A friend who just returned from Jamaica brings him a record: The Mystic Revelations Of Rastafari. This is
the golden age of reggae and Vic begins to absorb the influence of Augustus Pablo, Lee Perry, U Roy. The Mabuhay Gardens is the club in San Francisco where the latest new wave and punk bands play regularly. His new band, X-Ray Ted, plays there often. Threy put out a single, Santa Claustrophobia, for Christmas.
In 1982, Vic decides to move to Belleville, collaborates with Les Rita Mitsouko who take him (and his new band) into the studio to record four of his songs. In the early 1990's, Vic becomes friends with Vincent Segal, who presents Seb Martel, Cyril Atef, Hilaire Penda, Matthieu Chedid, Emily Loizeau, Hervé Salters (General Elektriks) and Fred Pallem. In 1999 Vic records a first cd for the label Tôt Ou Tard. Bumcello records his song Nude For Love. In 2013 a book of his poems, Noir de Monde, is published (Bookmachine Press/Centre Pompidou) containing 49 poems, in English and French.
Skinny Man, the new record by Vic Moan, will appear in October 2016, produced and arranged by Fred Pallem (le Sacre du Tympan), recorded in the US with long time collaborators Herbie Hynde, Manny Balestrero, and Ben Dover, and in Paris with Emiliano Turi (Ornette, Jeanne Added, Rokia Traoré), with the mix by Bertrand Fresel (Katerine, Odezenne). The new record reveals Vic's unique songwriting style, his roots in funk and reggae (you can hear the influence of David Byrne and Lee Perry), topped off by the soul harmonies and the killer riffs which might bring to mind James Chance and the Contortions.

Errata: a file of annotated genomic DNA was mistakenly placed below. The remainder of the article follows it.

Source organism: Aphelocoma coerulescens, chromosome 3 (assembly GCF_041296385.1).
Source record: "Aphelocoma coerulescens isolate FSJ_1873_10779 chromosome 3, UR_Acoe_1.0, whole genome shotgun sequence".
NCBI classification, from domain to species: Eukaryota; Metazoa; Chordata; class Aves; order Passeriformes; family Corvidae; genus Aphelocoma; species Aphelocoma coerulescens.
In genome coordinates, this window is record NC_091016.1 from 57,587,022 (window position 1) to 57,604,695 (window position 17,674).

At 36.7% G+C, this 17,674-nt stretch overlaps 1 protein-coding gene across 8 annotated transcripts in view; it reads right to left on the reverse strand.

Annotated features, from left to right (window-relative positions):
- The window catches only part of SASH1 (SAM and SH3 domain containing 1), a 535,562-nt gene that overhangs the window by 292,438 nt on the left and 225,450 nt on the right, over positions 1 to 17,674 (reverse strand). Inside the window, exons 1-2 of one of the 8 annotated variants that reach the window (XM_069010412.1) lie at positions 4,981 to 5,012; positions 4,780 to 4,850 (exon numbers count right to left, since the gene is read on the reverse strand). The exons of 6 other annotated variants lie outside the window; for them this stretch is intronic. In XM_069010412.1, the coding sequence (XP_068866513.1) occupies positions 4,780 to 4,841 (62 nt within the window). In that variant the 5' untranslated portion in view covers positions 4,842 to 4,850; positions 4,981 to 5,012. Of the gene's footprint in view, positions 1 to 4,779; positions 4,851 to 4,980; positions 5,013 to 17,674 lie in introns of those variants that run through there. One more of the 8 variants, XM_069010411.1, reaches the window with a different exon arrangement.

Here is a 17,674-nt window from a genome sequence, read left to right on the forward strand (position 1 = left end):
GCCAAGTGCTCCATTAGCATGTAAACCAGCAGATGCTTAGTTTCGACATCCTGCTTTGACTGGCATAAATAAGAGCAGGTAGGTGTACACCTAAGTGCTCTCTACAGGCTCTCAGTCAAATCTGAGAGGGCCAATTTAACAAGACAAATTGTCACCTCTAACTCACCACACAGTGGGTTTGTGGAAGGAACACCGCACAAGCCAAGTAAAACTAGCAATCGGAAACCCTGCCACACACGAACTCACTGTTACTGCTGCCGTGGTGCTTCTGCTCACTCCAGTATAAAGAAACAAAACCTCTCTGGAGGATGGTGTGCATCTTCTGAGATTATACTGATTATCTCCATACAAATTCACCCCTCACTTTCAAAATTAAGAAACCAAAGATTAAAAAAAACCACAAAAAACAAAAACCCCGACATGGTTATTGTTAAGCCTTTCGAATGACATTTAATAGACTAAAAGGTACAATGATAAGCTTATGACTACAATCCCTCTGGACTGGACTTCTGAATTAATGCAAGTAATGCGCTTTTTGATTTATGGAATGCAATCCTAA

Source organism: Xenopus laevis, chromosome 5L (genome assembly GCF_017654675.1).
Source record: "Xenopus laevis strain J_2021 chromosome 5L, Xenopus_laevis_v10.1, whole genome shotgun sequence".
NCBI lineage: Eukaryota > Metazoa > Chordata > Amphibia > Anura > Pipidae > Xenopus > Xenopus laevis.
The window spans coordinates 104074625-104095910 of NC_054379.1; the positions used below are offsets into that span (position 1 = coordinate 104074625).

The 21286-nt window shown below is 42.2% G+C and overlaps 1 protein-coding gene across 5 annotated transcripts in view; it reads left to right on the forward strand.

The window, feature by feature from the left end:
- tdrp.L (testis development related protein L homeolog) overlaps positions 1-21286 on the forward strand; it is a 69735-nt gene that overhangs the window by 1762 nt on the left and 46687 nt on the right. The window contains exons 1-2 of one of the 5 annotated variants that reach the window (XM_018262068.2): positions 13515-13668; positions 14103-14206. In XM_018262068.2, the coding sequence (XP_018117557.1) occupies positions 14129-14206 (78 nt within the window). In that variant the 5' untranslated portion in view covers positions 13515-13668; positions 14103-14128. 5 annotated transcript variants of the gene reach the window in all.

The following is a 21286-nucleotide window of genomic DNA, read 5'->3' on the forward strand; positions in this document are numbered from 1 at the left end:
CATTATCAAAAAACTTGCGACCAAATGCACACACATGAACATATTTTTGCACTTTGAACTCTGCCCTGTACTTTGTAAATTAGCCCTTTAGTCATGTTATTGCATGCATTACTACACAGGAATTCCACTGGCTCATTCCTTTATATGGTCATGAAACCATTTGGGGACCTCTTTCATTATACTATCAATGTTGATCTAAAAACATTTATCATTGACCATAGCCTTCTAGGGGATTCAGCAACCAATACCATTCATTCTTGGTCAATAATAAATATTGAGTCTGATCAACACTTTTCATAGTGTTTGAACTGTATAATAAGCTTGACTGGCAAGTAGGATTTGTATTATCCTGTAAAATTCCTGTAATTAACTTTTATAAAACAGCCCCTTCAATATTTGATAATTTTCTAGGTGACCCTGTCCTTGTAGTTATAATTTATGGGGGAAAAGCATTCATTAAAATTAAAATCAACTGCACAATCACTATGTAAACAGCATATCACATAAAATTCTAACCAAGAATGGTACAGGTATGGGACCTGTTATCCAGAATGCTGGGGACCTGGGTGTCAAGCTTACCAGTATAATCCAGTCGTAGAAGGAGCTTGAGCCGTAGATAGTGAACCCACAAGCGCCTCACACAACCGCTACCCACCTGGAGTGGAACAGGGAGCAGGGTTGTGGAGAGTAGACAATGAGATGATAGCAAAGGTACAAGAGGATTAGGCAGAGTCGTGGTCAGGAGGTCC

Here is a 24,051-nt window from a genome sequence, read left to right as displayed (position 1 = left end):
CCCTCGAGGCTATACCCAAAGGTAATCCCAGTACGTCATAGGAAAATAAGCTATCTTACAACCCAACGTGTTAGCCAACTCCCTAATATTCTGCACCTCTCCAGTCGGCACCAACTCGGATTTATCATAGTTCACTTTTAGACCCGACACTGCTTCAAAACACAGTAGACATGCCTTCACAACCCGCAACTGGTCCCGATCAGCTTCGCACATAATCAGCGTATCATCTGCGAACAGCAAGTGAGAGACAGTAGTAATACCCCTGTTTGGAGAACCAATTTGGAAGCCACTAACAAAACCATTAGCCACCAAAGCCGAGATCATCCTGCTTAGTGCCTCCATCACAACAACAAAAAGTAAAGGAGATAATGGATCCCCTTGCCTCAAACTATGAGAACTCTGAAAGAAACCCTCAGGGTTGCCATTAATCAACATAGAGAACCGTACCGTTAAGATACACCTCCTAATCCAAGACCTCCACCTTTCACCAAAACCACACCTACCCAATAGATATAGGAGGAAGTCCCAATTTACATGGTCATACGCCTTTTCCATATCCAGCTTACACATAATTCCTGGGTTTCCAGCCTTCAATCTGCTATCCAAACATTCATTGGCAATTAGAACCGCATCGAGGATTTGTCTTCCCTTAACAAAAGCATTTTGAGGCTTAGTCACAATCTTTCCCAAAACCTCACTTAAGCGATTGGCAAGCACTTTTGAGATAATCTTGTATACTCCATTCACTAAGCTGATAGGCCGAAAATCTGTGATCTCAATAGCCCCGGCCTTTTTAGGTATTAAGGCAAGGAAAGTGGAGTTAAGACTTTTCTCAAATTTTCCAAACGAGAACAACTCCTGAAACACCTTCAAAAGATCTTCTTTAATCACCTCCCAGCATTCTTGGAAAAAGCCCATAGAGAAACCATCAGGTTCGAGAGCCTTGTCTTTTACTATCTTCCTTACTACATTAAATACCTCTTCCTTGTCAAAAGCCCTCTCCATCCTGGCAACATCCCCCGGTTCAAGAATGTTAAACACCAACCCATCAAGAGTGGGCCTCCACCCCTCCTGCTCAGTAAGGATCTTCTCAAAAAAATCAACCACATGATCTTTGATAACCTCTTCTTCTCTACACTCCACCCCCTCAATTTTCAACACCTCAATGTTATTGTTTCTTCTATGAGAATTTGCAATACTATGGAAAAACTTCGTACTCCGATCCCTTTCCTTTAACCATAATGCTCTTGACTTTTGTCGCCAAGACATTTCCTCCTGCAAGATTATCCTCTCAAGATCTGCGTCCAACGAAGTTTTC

released October 25, 2016
Vic Moan (Lead Vocals, Mandocaster)
Herbie Hynde (Clavinet, Synthesizers)
Fred Pallem (Guitars, Arrangements)
Ben Dover (Bass Guitar)
Emiliano Turi (Drums, Percussions)
Rémi Sciuto (Alto Sax)
Manny Balestrero (Tenor Saxophone)
Barbecue Bob (Barytone saxophone)
Joss Mienniel (tenor sax on Who's Laughing)
Lisa Spada (1-2-3-4-5-8-10)
Sandra Nkaké (3-9)
Nathalie Reaux (3-6)
Lucrece Sassela (3-6)
Words & Music by VIC MOAN
Produced & Arranged by Fred Pallem
Additional arrangements by Vic Moan & Emiliano Turi
Recorded at Midnight Snack Studios, Newark, New Jersey USA by Emiliano Turi & Bertrand Fresel
Girls choir recorded at Taitbout Studios Paris by Emiliano Turi, Bertrand Fresel
Mixed By Bertrand Fresel at Studio Juno, Yerres - France
Mastered by Alexis Bardinet @ Globe Audio
Vic Moan & Fred Pallem would like to thank Emiliano Turi, Bertrand Fresel, Vincent Segal, Seb Martel, Marie le Moigne, Hervé Salters, Louis Morel L'Horset, Anais Prosaic, Magalie Libong, Claudia Phillips, Blaise Parmentier, Emilie Honnart, Nicholas Petibon (DNG Guitares), Céline Bary, Reza Ackbarally
From New York to Belleville, the singular destiny of a 70 year old Skinny Man (truly!). Vic Moan, has crossed paths with
Vincent Segal, Seb Martel, Emily Loizeau, Les Rita Mitsouko (and refused to be the bassist for Tim Hardin), returns now, in 2016 with a new album produced by Fred Pallem (Le Sacre du Tympan)....more